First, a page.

Another important point that was brought forwards relates to the procedures which have led to the issuance of Environmental Clearance Certificates (ECCs) by the Department of Environment and Natural Resources (DENR) to Agumil and PPVOMI. ALDAW clarified that Environmental Compliance Certificates (ECCs) are documents proving that a developer has met environmental standards and stipulates the conditions that it must abide by. Instead, ECCs have been issued by DENR despite the fact that the proper procedures were not observed and without any technical report by Agumil and PPVOMI showing that environmental standards would be met. More importantly, ALDAW pointed out that Agumil and PPVOMI had never received from DENR a ‘Permit to Cut Trees’ and thus they have violated Revised Forestry Code P.D.705 of 1987, and existing environmental legislation.

The Agumil’s claim according to which oil palm development is contributing to eradicate poverty was challenged by ALDAW with some hard-facts. The Municipality of Sofronio Española, in fact, has the highest percentage of land (over 45%) covered by oil palm plantations and produces most of the bulk of production for the oil palm mill. And yet, Española is a 4th class municipality. According to the 2008 Community-Based Monitoring System (CBMS) survey, Española comes bottom in terms of the Human Development Index for Palawan. It is also one of the 100 poorest municipalities in the country. A 2007 Social Watch report cites a poverty rate of 58% for Española in 2006. Sofronio Española has also one of the highest rates of malnutrition in the province (22.98%) according to the provincial nutrition action officer.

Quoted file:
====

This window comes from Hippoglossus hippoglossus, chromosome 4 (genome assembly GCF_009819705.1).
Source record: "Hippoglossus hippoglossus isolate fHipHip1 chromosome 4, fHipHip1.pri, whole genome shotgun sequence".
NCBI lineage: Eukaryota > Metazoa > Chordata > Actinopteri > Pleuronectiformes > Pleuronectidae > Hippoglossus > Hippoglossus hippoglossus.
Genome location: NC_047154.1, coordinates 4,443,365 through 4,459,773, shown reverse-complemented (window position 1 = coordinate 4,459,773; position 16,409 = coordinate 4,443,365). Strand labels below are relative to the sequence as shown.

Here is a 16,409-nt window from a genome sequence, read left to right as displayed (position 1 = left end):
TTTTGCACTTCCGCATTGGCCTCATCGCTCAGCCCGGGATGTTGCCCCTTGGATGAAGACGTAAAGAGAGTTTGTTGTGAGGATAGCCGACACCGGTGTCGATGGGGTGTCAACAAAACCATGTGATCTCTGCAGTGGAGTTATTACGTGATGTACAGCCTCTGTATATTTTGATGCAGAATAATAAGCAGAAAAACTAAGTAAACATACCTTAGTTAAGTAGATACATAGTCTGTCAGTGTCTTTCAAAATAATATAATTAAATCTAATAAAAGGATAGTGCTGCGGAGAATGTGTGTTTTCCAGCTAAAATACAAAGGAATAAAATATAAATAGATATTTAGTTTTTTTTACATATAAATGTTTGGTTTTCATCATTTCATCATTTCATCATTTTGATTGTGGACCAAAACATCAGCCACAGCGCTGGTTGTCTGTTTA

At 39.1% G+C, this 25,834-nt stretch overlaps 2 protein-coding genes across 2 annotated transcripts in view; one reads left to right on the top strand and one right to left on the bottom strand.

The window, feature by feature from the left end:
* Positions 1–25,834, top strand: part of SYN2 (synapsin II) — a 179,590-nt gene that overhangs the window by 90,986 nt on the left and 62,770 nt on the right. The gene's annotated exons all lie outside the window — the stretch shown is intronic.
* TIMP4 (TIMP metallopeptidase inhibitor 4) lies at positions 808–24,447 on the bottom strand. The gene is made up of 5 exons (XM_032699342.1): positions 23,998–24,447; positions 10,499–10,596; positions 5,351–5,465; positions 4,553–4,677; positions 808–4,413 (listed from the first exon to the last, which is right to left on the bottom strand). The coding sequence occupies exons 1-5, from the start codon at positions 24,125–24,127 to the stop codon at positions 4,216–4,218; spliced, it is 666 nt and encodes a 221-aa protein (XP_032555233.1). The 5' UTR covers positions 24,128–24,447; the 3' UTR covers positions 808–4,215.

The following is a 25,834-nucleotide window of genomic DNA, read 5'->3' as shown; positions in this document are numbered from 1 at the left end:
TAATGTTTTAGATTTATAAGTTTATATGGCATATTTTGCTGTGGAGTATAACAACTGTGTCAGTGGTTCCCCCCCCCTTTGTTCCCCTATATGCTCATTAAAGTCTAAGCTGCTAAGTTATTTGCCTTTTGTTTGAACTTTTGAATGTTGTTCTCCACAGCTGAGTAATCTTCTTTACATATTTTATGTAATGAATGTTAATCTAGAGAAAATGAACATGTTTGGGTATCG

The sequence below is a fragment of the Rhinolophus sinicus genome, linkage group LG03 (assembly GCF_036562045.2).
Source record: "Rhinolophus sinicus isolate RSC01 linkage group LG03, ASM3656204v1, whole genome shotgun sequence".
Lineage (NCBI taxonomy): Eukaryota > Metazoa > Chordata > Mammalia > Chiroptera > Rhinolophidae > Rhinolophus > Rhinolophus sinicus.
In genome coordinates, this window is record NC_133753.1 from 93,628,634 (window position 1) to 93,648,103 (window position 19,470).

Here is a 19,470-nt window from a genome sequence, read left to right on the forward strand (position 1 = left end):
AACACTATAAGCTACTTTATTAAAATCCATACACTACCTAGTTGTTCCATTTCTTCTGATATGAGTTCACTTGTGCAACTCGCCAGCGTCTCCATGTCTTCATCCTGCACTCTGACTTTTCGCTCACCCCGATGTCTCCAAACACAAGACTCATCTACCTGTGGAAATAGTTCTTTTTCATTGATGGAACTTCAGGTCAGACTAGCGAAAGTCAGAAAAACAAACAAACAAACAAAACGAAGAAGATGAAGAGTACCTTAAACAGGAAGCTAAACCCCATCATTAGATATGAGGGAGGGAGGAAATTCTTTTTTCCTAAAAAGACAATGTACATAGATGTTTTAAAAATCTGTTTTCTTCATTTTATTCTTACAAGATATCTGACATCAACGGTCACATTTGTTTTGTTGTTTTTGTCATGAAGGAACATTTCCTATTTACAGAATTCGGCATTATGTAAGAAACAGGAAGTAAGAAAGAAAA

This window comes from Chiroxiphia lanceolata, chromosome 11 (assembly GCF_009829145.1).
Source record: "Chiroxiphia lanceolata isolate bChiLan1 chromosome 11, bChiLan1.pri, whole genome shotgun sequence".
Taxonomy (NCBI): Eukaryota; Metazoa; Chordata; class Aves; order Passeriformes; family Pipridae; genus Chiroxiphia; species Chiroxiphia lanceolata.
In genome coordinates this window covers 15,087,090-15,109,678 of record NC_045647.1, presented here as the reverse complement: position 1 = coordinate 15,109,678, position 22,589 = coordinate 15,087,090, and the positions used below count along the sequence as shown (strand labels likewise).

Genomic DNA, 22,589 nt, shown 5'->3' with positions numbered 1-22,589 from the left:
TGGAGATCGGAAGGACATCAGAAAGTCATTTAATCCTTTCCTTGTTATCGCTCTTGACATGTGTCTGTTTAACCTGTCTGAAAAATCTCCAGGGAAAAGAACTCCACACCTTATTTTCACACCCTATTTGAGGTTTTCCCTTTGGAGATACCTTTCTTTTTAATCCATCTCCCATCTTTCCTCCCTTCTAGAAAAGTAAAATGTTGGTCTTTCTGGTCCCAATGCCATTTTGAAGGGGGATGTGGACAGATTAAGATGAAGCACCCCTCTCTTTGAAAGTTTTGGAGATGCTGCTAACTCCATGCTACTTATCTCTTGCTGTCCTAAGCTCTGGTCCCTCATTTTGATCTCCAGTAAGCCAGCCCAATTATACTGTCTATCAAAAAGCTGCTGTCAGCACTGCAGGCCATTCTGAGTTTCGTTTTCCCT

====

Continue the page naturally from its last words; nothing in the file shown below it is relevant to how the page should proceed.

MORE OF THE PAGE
During the meeting a clear stand was taken by the Provincial Environmental and Natural Resources Office (PENRO) official against Agumil. PENRO’s Mr. Leonard Caluya told Agumil representatives “we will compute the damage caused by your company to the forest and this will be part of the legal complaint against you. You know our policy, and you know your limitations. We (DENR) have never allowed you to cut trees”. He reminded the company that there is a national moratorium on cutting trees within residual forest and timberland and that his office (PENRO/DENR) “will continue to perform its mandate with the support of NGOs partners”. According to Caluya, it is likely that that Agumil, as a form of punishment, will be asked by DENR to eradicate the oil palms illegally planted on timber land and to substitute them with native tree species.